Top 5 Moments

Posted in Event Coverage on January 29, 2017

By Marc Calderaro

So much happened this weekend at Grand Prix San Jose. It was a fantastic salvo for Aether Revolt which will become all out war at the Pro Tour next weekend.

Here are the Top moments from the weekend that capture the dynamic, and the cards of the tournament!

5. Ben Weitz’s Gonti Thopter Heart

Though Team Massdrop West’s Ben Weitz didn’t make it into the Top 8, he made a grand impression in Day 2 when he drafted, not only an “infinite” Thopter token combo deck, but one that also gives you an extra turn to attack with your arbitrarily large amount of Thopters.

The combination of Whirler Virtuoso, Decoction Module, and Gonti’s Aether Heart means that each Virtuoso Thopter-making nets three more energy. Just the amount to make another. After all that business is done, you know, making 1,000,000 creatures, you can sacrifice your Aether Heart to take an extra turn and get them all into the red zone.

Just check out Weitz’s life pad from Round 10.

4. John Asbach Releases the Gremlins into Top 8

In Round 15, John Asbach was paired against wunderkind Nate Steuer for a win-and-in for Top 8. It was a tense match the whole way through. Steuer’s deck was powerful—if a bit inconsistent color-wise—plus he always has the advantage of people not treating him with his due respect—then he just tends to run them over.

But this time eventual champion Asbach got the upperhand, in front of a crowd of onlookers.

Asburn held onto the big Red rare Release the Gremlins for what felt like forever. He was worried that the card would just rot in his hand without good targets. But then the Self-Assembler from Steuer made Asbach perk up in his chair. Maybe this card wouldn’t be so bad after all....

A turn later, he clinched the Top 8. Here it is in his own words:

3. Hausman-Cohen Scours the Land for, well, Land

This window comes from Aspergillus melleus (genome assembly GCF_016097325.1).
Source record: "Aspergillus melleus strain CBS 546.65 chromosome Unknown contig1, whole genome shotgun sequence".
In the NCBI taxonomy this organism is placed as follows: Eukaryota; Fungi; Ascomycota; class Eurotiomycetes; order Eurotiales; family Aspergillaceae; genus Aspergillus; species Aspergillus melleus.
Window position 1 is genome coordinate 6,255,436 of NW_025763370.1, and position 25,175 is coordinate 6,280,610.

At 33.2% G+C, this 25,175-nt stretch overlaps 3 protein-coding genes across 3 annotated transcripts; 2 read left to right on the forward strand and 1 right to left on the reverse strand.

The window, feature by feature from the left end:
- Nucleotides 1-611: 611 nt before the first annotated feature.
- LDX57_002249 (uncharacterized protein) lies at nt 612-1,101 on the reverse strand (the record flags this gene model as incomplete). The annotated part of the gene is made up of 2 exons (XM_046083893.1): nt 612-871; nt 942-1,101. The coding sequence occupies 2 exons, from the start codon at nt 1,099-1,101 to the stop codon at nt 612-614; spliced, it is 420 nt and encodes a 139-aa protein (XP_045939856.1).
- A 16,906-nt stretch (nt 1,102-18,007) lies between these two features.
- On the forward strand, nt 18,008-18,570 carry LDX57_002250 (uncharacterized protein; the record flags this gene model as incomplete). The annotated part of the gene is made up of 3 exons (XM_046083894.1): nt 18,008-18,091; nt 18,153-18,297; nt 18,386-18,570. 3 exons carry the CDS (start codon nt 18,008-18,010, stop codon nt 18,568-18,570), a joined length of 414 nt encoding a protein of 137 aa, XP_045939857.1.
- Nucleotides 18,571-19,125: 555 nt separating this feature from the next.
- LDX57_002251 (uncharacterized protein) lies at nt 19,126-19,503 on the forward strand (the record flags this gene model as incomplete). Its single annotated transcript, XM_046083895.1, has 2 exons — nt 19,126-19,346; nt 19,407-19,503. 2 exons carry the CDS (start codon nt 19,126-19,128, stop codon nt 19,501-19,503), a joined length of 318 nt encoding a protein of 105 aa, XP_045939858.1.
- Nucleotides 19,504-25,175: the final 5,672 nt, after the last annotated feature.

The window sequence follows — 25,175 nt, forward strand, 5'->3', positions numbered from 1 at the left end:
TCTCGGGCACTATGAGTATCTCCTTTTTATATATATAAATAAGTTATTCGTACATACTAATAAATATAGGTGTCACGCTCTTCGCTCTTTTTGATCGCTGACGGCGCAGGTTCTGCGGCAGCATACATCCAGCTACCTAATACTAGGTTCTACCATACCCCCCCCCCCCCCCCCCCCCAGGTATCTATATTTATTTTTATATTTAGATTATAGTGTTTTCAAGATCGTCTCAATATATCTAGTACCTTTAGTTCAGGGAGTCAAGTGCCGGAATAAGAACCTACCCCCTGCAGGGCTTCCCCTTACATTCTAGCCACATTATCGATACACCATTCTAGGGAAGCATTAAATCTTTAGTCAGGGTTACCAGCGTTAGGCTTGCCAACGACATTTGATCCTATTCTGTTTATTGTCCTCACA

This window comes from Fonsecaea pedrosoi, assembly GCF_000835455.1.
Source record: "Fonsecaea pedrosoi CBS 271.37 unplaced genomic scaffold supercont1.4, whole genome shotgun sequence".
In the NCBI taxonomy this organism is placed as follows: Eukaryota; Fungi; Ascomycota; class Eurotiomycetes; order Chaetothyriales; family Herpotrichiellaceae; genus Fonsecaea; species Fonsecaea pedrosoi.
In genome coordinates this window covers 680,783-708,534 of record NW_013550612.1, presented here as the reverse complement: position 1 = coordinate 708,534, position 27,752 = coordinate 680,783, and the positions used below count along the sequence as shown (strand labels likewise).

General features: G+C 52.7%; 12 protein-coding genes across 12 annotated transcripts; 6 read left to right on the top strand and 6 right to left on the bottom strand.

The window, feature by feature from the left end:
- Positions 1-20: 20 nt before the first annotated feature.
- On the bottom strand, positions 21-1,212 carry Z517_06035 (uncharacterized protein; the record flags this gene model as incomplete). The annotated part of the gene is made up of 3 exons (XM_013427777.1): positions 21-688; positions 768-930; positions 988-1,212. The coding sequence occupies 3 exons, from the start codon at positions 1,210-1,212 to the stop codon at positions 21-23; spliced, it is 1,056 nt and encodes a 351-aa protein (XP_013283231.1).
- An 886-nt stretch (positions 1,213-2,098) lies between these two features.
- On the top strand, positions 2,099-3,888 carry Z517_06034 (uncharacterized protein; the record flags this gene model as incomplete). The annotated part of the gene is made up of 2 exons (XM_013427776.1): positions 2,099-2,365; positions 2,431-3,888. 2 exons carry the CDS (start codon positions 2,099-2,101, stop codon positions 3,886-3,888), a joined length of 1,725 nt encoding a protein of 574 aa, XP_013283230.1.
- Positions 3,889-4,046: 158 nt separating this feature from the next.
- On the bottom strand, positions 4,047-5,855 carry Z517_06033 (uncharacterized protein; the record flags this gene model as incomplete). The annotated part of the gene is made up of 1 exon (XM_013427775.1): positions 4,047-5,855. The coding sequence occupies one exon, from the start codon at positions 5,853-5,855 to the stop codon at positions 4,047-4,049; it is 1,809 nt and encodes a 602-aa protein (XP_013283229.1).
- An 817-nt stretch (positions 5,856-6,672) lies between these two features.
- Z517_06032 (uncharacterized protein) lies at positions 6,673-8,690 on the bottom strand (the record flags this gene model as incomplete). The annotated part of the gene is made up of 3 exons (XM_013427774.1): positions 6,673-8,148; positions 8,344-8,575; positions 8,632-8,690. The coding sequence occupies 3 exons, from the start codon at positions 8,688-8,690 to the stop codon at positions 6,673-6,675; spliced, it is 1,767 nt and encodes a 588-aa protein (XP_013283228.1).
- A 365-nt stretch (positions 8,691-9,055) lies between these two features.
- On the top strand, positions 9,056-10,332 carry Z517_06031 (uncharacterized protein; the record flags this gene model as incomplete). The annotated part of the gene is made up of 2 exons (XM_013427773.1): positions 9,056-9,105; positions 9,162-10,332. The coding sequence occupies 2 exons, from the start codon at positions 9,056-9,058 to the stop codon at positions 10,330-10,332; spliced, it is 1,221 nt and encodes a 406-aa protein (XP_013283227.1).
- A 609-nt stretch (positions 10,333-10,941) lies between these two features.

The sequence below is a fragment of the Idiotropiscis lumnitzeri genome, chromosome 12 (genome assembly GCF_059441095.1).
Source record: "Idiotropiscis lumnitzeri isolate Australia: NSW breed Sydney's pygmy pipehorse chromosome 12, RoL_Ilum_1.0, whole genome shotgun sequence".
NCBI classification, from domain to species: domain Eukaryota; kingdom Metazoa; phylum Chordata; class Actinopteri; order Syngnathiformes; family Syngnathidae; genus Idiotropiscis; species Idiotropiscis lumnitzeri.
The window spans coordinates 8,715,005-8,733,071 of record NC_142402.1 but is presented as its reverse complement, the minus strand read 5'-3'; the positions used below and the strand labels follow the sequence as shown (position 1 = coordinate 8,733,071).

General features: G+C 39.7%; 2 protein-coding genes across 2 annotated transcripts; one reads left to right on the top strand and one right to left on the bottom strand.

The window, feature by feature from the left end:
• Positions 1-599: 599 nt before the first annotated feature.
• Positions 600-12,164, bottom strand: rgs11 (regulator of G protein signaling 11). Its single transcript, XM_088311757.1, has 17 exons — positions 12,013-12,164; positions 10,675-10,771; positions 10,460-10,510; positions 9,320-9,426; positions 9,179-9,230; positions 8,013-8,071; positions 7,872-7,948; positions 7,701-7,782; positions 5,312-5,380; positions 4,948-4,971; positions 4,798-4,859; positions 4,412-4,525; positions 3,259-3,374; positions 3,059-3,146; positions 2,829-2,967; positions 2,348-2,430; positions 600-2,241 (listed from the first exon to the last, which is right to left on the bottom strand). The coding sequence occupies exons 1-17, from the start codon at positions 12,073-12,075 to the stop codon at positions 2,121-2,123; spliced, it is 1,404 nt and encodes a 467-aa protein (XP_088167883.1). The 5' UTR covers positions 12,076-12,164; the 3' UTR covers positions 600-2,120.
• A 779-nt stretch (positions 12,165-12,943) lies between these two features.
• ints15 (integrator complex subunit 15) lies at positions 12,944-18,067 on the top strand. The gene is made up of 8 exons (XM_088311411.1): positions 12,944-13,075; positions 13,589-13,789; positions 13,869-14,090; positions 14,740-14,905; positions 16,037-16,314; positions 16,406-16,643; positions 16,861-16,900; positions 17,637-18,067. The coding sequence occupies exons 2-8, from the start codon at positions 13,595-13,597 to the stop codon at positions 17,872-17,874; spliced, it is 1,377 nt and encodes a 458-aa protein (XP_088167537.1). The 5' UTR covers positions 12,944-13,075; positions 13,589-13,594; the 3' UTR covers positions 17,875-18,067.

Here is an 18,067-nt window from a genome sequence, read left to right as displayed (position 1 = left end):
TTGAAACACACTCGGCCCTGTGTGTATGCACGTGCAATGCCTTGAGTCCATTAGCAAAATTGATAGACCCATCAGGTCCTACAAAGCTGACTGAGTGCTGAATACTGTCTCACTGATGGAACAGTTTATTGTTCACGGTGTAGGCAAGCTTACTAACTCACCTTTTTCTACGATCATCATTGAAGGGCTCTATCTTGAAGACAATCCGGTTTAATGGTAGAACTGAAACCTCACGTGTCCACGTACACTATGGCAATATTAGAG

This was a small moment for some, but a big one for finalist Ari Hausman-Cohen. During the week leading up the Grand Prix, he had begun asking around for various white-bordered and full art land.

You see, he was hoping to play the most mismatched lands on the Grand Prix stream, to make the land-aware crowd of the chat go crazy. His only flaw—video was at Grand Prix Prague this week.

But no matter, Hausman-Cohen delivered with some truly odd choices—even his full art lands weren’t the same painting, nor same expansion!

It wasn’t until the finals when it truly paid off, but his exchange with eventual winner John Asbach went as such:

“What are you doing with your lands, man?!"

“Ooohhh, you’re doing this on purpose, aren’t you? Just to tilt me?"

Hausman-Cohen grinned from ear to ear, as his master plan paid off after all.

2. The Fourteen-Land Mistakes of Roberto Berni

Seminfinalist, Austinite, and Grand Prix Phoenix champion Roberto Berni came in with a very pat strategy for Aether Revolt Limited—cheat those lands.

Everyone here has been talking about just how many to play or not play, but Berni and his group are complete spendthrifts—just tossing land out of their decks willy-nilly.

He played fifteen land in both his Sealed deck Day 1, and a Draft deck Day 2. And both times, he thought maybe he should have played fourteen. Fourteen lands as the goal in Draft and Sealed? It’s just mayhem over here during the revolt.

Here he is talking about his strategy leading into the Top 8.

1. John Asbach Has the Tezzeret’s Touch

Temple, Texas’s John Asbach didn’t necessarily call his shot, but after building his Top 8 draft deck, he knew just how good it was.

And that feeling proved itself right throughout the Top 8, as Asbach used his two Tezzeret’s Touch, his Aethersphere Harvester, and various friends to take home the trophy without dropping a game.

Here’s Asbach, in all his excited glory, talking about how the Top 8 went by design:

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